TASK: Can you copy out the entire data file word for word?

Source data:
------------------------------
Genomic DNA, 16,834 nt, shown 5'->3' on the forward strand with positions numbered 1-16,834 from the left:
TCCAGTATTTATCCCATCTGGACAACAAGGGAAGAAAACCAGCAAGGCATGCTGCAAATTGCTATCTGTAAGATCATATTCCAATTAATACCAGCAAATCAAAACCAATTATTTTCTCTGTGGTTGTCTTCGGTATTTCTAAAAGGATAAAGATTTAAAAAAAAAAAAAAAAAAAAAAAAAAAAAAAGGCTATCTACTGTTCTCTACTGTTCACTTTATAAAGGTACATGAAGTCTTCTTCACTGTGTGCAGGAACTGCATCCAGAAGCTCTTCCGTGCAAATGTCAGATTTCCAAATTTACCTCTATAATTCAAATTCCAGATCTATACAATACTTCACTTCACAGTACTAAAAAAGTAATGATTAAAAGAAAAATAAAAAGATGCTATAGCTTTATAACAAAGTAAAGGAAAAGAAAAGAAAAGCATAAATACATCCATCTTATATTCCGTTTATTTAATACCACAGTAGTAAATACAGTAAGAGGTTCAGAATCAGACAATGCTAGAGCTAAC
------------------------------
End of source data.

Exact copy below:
Genomic DNA, 16,834 nt, shown 5'->3' on the forward strand with positions numbered 1-16,834 from the left:
TCCAGTATTTATCCCATCTGGACAACAAGGGAAGAAAACCAGCAAGGCATGCTGCAAATTGCTATCTGTAAGATCATATTCCAATTAATACCAGCAAATCAAAACCAATTATTTTCTCTGTGGTTGTCTTCGGTATTTCTAAAAGGATAAAGATTTAAAAAAAAAAAAAAAAAAAAAAAAAAAAAAAGGCTATCTACTGTTCTCTACTGTTCACTTTATAAAGGTACATGAAGTCTTCTTCACTGTGTGCAGGAACTGCATCCAGAAGCTCTTCCGTGCAAATGTCAGATTTCCAAATTTACCTCTATAATTCAAATTCCAGATCTATACAATACTTCACTTCACAGTACTAAAAAAGTAATGATTAAAAGAAAAATAAAAAGATGCTATAGCTTTATAACAAAGTAAAGGAAAAGAAAAGAAAAGCATAAATACATCCATCTTATATTCCGTTTATTTAATACCACAGTAGTAAATACAGTAAGAGGTTCAGAATCAGACAATGCTAGAGCTAAC